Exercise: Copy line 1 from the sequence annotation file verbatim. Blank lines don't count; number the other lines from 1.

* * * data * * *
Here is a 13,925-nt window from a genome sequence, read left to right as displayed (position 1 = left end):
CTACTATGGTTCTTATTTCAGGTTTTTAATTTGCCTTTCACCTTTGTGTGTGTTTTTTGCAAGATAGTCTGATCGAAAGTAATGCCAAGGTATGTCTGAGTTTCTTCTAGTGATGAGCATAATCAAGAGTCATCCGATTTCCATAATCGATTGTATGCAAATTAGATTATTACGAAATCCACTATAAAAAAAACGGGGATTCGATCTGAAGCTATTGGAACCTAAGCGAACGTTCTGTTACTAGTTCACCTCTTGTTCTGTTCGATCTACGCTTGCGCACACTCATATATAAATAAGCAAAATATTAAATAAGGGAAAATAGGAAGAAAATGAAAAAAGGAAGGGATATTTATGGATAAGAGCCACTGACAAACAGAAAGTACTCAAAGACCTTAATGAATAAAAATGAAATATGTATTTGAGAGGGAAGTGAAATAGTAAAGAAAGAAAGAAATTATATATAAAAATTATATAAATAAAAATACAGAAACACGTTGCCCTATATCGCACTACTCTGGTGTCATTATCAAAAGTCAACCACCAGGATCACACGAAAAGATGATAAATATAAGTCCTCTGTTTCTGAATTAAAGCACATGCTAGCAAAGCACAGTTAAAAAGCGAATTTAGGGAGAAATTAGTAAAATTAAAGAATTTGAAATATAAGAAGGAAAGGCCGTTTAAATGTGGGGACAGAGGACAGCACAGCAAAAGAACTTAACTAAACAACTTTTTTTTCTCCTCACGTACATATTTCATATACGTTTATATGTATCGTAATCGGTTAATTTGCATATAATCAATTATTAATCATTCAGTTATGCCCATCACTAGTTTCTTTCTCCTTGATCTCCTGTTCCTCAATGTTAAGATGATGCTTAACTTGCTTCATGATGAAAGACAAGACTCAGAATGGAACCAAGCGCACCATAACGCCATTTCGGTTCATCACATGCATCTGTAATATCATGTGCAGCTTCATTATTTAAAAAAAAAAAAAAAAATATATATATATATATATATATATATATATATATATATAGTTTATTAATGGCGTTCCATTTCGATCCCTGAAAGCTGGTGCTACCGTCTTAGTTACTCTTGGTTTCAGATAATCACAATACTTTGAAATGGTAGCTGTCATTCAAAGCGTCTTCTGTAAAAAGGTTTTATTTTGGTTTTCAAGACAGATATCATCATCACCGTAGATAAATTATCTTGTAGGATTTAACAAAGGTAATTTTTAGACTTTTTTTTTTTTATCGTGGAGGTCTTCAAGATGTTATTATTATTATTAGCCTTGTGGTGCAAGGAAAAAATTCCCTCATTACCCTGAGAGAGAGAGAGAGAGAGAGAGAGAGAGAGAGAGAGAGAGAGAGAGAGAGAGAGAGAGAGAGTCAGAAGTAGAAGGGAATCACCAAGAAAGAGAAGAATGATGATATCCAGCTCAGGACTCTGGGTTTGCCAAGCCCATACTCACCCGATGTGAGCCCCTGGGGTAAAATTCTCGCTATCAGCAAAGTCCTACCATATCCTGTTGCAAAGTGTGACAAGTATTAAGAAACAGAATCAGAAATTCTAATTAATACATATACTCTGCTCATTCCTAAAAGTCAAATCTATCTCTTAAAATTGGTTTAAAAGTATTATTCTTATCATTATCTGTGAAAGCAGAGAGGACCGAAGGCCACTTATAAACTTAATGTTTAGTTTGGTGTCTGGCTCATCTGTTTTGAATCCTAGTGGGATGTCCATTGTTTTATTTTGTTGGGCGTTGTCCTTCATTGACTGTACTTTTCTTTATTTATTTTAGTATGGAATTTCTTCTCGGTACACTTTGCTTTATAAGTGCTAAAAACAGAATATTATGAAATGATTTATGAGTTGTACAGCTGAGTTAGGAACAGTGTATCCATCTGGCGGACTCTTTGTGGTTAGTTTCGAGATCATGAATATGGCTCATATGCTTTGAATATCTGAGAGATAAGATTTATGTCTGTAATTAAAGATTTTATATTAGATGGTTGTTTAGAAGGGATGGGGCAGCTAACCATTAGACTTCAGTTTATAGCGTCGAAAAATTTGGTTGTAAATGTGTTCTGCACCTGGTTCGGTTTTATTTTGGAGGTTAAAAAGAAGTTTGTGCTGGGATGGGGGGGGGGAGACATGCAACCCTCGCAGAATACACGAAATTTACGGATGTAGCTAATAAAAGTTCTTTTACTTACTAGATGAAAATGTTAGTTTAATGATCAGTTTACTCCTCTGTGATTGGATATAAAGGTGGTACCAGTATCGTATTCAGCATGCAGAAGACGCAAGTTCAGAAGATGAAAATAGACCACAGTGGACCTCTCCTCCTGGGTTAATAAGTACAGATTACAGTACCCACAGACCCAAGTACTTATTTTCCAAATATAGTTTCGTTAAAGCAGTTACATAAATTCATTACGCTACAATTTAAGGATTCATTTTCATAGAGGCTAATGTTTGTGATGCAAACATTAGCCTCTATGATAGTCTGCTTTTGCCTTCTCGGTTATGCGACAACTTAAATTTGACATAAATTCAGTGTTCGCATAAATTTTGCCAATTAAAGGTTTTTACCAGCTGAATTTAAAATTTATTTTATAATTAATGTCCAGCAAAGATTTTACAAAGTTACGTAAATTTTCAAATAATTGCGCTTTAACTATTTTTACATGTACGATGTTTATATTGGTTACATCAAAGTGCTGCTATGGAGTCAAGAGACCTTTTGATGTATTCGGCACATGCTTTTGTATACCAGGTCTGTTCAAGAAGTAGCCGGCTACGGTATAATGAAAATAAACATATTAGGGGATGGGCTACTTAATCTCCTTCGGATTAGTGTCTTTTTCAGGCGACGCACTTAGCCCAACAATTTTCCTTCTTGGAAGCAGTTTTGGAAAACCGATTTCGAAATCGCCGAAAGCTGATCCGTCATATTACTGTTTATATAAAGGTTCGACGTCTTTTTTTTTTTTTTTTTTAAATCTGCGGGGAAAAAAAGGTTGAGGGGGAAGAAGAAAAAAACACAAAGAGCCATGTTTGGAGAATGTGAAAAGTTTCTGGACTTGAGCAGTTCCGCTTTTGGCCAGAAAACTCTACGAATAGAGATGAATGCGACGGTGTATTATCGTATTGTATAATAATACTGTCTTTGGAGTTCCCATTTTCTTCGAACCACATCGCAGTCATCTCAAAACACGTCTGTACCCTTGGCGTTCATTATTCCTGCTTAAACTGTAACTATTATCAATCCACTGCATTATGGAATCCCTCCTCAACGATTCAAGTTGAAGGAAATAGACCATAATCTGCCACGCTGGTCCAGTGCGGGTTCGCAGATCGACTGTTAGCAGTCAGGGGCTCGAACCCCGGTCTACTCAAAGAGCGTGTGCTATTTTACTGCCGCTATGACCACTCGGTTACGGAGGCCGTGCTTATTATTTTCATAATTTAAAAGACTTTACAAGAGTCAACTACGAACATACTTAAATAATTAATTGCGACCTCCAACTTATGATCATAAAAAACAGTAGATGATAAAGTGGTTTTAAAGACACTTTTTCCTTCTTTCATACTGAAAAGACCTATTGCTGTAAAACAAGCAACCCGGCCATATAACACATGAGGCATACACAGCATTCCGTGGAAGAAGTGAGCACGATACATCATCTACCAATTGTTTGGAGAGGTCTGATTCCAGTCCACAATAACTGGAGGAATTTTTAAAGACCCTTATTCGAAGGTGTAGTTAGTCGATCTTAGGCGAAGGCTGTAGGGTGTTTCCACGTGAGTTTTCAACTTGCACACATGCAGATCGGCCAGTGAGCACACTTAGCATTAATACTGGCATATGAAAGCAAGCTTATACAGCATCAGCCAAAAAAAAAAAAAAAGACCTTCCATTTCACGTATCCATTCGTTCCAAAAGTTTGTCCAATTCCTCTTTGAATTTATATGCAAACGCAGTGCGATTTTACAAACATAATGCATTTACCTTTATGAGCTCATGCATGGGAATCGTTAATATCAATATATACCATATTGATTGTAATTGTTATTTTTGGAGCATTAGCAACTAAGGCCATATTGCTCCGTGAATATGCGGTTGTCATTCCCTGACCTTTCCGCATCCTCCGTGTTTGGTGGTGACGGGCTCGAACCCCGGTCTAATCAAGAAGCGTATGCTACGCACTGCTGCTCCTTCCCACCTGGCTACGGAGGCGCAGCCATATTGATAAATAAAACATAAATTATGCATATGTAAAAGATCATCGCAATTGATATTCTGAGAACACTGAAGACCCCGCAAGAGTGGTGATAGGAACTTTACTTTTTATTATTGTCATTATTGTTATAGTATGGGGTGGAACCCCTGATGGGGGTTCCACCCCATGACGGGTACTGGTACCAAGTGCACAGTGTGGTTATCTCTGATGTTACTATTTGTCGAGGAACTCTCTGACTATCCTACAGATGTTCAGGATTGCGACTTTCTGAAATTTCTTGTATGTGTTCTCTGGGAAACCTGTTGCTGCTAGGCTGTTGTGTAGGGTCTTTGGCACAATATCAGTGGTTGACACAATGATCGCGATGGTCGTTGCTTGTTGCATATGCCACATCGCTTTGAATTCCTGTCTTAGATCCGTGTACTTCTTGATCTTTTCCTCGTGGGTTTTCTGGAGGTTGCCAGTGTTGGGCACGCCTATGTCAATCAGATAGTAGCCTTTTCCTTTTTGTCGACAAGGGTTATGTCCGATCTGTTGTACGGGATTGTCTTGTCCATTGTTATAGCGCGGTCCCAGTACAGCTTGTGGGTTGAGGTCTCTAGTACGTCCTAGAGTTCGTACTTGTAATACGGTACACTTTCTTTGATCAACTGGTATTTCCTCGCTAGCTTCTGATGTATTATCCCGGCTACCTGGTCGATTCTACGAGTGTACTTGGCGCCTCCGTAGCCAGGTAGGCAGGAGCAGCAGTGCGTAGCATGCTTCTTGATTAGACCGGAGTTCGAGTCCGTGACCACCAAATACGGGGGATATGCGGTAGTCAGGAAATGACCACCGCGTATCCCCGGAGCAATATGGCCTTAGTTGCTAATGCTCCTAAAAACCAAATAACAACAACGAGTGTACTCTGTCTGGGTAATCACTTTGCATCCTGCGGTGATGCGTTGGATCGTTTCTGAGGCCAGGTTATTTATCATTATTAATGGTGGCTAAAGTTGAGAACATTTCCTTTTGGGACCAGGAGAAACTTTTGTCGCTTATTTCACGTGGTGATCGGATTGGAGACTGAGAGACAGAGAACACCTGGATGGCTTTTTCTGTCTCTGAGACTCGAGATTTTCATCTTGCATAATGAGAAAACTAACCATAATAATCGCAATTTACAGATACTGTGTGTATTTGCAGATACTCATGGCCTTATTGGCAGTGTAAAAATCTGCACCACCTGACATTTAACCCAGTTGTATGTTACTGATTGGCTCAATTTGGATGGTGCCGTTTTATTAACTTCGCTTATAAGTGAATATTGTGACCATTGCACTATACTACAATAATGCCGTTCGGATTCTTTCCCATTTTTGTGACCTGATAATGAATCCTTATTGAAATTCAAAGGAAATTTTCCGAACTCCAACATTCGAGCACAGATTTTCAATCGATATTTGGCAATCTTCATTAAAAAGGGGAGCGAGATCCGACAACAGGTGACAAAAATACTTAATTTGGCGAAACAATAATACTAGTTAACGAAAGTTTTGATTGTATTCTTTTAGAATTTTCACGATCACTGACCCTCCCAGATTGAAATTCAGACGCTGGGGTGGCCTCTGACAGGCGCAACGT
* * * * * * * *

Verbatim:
Here is a 13,925-nt window from a genome sequence, read left to right as displayed (position 1 = left end):